As a result, tens of thousands of Luo and Luhya men were ferried to the region using the railway and dropped at Voi town. They would later be divided into groups of 1,500 porters with each group manning a strategic point in the long route to Maktau.
Mr. Mwadilo said the grouping was deemed important for ease of movement. The first 1,500 porters would carry their supplies through the inhospitable Tsavo bush infested with wild animals to Mwatate, where another batch of 1,500 porters would pick up the load to Bura. Another group of porters would pick up the supplies to Mwashoti and later to Maktau where war was raging.
“If one died, his load was shared amongst others and the journey continued,” explained the guide.
As part of immortalizing the Africans’ role during World War One, Sarova Hotels has designed Battlefield Tourism as a specialized package for both local and international tourists. Kenya is known for bush and beach tourism but Mwadilo says the country has a vast potential in battlefield and history tourism to rival South Africa. He revealed that the ancient battle zones still have relics from the war, including rifles, shells, canons, bulwarks and trenches that tell the story of the war.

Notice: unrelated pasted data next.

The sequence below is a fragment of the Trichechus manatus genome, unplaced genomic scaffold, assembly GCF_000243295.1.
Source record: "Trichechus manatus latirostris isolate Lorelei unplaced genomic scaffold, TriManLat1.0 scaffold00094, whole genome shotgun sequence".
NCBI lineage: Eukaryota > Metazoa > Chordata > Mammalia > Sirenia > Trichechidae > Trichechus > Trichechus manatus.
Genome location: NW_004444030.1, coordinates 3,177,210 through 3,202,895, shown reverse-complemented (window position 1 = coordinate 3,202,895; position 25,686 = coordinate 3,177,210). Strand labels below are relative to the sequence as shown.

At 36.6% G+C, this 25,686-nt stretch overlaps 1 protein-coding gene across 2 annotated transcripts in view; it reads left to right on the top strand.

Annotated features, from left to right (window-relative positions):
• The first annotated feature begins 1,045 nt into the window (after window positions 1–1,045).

“This package will include laying a wreath for Africans who perished in that war. They will now become part of the history of World War One,” he said adding that such a move would also allow descendants of the victims of the war to engage the British government over issues of compensation like in the case with Mau Mau.
The main commemorative event is scheduled for 24th and 25th of November, 2018, the day that marked the official end of World War One. Dignitaries from counties involved in the war including Britain, German, India, Australia, Kenya and South Africa among others are expected to attend.
Most important, a wreath to honor thousands of African soldiers, porters and couriers who perished in the war will be laid on the cenotaph. Behind them, the monument stands tall against the blue-sky background; a fitting resting place for restless souls of unnamed thousands dead.
By Wagema Mwangi